Foam was an integral attribute of the performance. Children and teenagers ran around showering one another with snow-white foam from special cylinders. Robert and Michael Jr didn’t like the amusement. They were very small yet, and if foam got on their body, their mood was spoilt instantly and they felt gloomy then, so we did our best to protect them from it.
Nevertheless, the boys really enjoyed the carnival processions, bright costumes, and, most importantly, drum beats.
The toy drums that Michael Jr and Robert had didn’t interest them anymore, so we made new ones from tin cans. The sound of strokes was louder here, and the children could play them for hours.
When sweaty musicians passed by us striking the drums with all their might, the boys also played with concentration, trying to catch the rhythm and take part in the performance.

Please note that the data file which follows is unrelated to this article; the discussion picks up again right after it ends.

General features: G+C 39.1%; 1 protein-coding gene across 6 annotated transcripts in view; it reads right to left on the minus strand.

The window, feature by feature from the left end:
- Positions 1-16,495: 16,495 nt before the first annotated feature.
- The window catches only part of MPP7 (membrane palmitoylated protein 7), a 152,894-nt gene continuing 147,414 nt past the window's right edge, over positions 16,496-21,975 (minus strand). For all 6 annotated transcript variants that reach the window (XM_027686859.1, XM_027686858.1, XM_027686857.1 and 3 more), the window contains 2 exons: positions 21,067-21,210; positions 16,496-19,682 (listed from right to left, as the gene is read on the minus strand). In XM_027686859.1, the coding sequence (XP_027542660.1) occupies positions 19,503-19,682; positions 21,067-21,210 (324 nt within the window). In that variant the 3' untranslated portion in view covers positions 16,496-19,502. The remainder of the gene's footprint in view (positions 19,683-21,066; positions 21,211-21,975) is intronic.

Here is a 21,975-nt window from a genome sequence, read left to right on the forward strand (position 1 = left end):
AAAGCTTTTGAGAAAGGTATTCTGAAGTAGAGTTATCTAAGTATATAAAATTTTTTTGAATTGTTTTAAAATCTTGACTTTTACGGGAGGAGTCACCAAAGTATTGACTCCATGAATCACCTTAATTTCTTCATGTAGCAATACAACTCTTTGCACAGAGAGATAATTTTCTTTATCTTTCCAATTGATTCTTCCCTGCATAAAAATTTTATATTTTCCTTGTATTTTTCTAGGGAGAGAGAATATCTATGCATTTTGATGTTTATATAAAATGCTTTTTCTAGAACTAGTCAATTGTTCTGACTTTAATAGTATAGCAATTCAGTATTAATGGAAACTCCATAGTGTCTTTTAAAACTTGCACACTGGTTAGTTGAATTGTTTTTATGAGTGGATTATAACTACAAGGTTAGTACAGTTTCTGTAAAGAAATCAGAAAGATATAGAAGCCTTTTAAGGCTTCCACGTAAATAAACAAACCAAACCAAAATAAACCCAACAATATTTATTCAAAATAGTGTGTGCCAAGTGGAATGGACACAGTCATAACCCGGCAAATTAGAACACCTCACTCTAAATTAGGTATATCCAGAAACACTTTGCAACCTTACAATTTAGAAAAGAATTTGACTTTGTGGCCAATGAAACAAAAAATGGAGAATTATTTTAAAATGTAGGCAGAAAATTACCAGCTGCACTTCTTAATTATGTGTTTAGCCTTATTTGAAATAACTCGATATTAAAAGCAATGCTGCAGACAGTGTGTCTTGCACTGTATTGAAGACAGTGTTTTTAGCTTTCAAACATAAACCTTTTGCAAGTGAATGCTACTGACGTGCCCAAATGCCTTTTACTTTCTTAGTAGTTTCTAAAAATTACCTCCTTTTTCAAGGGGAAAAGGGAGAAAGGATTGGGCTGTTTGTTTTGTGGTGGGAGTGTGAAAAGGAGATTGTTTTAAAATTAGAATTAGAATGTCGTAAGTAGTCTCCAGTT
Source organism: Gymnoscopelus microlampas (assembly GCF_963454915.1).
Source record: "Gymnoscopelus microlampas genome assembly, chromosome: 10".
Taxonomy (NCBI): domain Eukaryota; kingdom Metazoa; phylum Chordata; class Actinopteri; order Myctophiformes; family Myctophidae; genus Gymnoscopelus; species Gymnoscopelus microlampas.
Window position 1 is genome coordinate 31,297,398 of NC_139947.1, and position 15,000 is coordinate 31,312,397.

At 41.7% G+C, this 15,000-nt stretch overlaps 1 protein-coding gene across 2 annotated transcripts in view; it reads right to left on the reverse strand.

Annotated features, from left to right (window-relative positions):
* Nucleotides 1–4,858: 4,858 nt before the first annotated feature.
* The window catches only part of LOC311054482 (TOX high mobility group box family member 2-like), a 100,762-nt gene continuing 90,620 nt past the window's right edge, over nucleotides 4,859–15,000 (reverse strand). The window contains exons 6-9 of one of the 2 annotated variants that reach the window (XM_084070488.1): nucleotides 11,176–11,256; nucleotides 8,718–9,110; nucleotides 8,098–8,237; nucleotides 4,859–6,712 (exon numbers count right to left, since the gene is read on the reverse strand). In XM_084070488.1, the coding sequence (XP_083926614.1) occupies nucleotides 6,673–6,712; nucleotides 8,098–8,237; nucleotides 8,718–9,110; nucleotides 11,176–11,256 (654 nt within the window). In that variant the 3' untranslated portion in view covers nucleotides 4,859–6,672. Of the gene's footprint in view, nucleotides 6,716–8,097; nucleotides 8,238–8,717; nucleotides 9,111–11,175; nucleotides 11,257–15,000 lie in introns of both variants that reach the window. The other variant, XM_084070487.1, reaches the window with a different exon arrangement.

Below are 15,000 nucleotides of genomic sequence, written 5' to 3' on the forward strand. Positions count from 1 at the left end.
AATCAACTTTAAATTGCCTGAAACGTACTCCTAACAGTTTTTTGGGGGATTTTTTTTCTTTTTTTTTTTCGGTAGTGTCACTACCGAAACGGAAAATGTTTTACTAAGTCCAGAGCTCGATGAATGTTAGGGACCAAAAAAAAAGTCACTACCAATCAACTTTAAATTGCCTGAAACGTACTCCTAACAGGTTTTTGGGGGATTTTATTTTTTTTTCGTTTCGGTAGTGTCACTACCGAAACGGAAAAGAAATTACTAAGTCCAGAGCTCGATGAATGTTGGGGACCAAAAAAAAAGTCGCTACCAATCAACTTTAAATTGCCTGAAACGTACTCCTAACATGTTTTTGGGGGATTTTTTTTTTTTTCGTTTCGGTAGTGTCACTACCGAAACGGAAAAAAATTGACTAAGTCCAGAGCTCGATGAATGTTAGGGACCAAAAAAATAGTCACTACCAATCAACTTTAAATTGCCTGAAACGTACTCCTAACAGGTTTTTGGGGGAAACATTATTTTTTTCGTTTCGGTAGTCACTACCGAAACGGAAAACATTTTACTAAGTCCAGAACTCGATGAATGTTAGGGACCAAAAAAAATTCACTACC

Sometimes performances ended with fireworks.
We got so immersed in the fabulous world of street celebrations that decided to visit the Carnival Museum to learn more about local traditions and the history of the festival. A small building having just several rooms displays dozens of bright, antique carnival costumes decorated with a local ornament, as well as masks, musical instruments, and other props.
There are also old photos and black-and-white videos showing how carnivals were held on the streets of Montevideo a couple of decades ago. Although the collection is modest, it’s very interesting. It was a pleasure to visit the museum.
Supermarkets and Groceries
We went to a supermarket to buy some groceries right on the day after the day we came. To our surprise, the prices were very high—after all, the quality of life in the country can, foremost, be judged by the cost of goods. At the same time, compared to Buenos Aires, the choice of fruit, vegetables, and other groceries was limited. Many products were absent at all.